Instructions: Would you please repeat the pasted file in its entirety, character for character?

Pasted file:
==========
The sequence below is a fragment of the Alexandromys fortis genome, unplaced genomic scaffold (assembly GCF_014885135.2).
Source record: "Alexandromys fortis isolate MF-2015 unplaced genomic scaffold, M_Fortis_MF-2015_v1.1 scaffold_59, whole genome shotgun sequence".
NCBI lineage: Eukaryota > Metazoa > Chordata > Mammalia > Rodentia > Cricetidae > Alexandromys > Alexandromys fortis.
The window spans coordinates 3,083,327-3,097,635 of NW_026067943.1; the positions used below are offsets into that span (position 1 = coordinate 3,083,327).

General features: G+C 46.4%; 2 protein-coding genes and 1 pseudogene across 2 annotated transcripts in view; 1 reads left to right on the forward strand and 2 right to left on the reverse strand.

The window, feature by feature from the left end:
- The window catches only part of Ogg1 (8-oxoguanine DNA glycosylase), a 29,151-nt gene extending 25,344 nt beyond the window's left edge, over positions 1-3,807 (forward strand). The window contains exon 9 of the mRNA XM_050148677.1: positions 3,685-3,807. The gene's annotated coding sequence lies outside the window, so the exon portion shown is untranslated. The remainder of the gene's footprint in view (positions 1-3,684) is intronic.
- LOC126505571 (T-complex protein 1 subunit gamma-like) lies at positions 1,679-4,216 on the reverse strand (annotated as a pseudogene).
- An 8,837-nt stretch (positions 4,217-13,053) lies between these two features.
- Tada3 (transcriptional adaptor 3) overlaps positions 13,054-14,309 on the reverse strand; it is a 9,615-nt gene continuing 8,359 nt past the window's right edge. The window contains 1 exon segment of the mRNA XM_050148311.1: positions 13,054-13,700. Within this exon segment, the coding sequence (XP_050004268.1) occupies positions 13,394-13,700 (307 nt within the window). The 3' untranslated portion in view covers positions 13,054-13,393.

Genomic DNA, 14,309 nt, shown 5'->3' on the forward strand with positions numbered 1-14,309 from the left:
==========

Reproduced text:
The sequence below is a fragment of the Alexandromys fortis genome, unplaced genomic scaffold (assembly GCF_014885135.2).
Source record: "Alexandromys fortis isolate MF-2015 unplaced genomic scaffold, M_Fortis_MF-2015_v1.1 scaffold_59, whole genome shotgun sequence".
NCBI lineage: Eukaryota > Metazoa > Chordata > Mammalia > Rodentia > Cricetidae > Alexandromys > Alexandromys fortis.
The window spans coordinates 3,083,327-3,097,635 of NW_026067943.1; the positions used below are offsets into that span (position 1 = coordinate 3,083,327).

General features: G+C 46.4%; 2 protein-coding genes and 1 pseudogene across 2 annotated transcripts in view; 1 reads left to right on the forward strand and 2 right to left on the reverse strand.

The window, feature by feature from the left end:
- The window catches only part of Ogg1 (8-oxoguanine DNA glycosylase), a 29,151-nt gene extending 25,344 nt beyond the window's left edge, over positions 1-3,807 (forward strand). The window contains exon 9 of the mRNA XM_050148677.1: positions 3,685-3,807. The gene's annotated coding sequence lies outside the window, so the exon portion shown is untranslated. The remainder of the gene's footprint in view (positions 1-3,684) is intronic.
- LOC126505571 (T-complex protein 1 subunit gamma-like) lies at positions 1,679-4,216 on the reverse strand (annotated as a pseudogene).
- An 8,837-nt stretch (positions 4,217-13,053) lies between these two features.
- Tada3 (transcriptional adaptor 3) overlaps positions 13,054-14,309 on the reverse strand; it is a 9,615-nt gene continuing 8,359 nt past the window's right edge. The window contains 1 exon segment of the mRNA XM_050148311.1: positions 13,054-13,700. Within this exon segment, the coding sequence (XP_050004268.1) occupies positions 13,394-13,700 (307 nt within the window). The 3' untranslated portion in view covers positions 13,054-13,393.

Genomic DNA, 14,309 nt, shown 5'->3' on the forward strand with positions numbered 1-14,309 from the left: